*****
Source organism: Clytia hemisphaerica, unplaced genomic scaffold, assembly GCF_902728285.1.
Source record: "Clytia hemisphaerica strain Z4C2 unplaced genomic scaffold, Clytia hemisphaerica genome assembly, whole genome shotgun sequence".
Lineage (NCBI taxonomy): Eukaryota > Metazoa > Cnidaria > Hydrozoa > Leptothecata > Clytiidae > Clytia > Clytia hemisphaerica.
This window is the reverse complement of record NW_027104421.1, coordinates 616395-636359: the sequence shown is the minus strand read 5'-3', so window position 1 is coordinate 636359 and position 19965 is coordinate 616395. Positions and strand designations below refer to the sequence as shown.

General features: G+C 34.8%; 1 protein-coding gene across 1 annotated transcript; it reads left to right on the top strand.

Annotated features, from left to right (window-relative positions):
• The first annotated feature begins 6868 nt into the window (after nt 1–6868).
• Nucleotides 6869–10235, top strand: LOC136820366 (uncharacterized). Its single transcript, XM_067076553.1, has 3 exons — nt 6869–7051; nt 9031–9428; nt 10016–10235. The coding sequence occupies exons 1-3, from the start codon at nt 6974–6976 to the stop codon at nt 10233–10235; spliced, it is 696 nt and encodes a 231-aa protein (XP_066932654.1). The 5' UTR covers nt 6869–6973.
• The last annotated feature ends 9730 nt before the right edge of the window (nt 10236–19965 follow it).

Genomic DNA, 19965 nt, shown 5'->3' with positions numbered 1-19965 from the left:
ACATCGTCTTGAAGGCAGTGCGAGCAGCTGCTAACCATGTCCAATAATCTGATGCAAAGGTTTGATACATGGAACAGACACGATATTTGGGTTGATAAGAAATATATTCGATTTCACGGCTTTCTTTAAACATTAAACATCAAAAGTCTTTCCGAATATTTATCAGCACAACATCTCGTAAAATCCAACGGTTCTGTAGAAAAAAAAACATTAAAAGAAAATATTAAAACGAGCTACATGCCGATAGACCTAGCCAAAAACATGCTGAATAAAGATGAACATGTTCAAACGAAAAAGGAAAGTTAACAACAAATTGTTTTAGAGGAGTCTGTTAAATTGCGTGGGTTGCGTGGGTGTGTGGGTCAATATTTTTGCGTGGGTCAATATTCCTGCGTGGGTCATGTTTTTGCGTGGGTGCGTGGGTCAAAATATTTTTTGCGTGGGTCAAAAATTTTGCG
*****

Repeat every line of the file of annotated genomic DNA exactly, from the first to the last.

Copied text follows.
Source organism: Clytia hemisphaerica, unplaced genomic scaffold, assembly GCF_902728285.1.
Source record: "Clytia hemisphaerica strain Z4C2 unplaced genomic scaffold, Clytia hemisphaerica genome assembly, whole genome shotgun sequence".
Lineage (NCBI taxonomy): Eukaryota > Metazoa > Cnidaria > Hydrozoa > Leptothecata > Clytiidae > Clytia > Clytia hemisphaerica.
This window is the reverse complement of record NW_027104421.1, coordinates 616395-636359: the sequence shown is the minus strand read 5'-3', so window position 1 is coordinate 636359 and position 19965 is coordinate 616395. Positions and strand designations below refer to the sequence as shown.

General features: G+C 34.8%; 1 protein-coding gene across 1 annotated transcript; it reads left to right on the top strand.

Annotated features, from left to right (window-relative positions):
• The first annotated feature begins 6868 nt into the window (after nt 1–6868).
• Nucleotides 6869–10235, top strand: LOC136820366 (uncharacterized). Its single transcript, XM_067076553.1, has 3 exons — nt 6869–7051; nt 9031–9428; nt 10016–10235. The coding sequence occupies exons 1-3, from the start codon at nt 6974–6976 to the stop codon at nt 10233–10235; spliced, it is 696 nt and encodes a 231-aa protein (XP_066932654.1). The 5' UTR covers nt 6869–6973.
• The last annotated feature ends 9730 nt before the right edge of the window (nt 10236–19965 follow it).

Genomic DNA, 19965 nt, shown 5'->3' with positions numbered 1-19965 from the left:
ACATCGTCTTGAAGGCAGTGCGAGCAGCTGCTAACCATGTCCAATAATCTGATGCAAAGGTTTGATACATGGAACAGACACGATATTTGGGTTGATAAGAAATATATTCGATTTCACGGCTTTCTTTAAACATTAAACATCAAAAGTCTTTCCGAATATTTATCAGCACAACATCTCGTAAAATCCAACGGTTCTGTAGAAAAAAAAACATTAAAAGAAAATATTAAAACGAGCTACATGCCGATAGACCTAGCCAAAAACATGCTGAATAAAGATGAACATGTTCAAACGAAAAAGGAAAGTTAACAACAAATTGTTTTAGAGGAGTCTGTTAAATTGCGTGGGTTGCGTGGGTGTGTGGGTCAATATTTTTGCGTGGGTCAATATTCCTGCGTGGGTCATGTTTTTGCGTGGGTGCGTGGGTCAAAATATTTTTTGCGTGGGTCAAAAATTTTGCG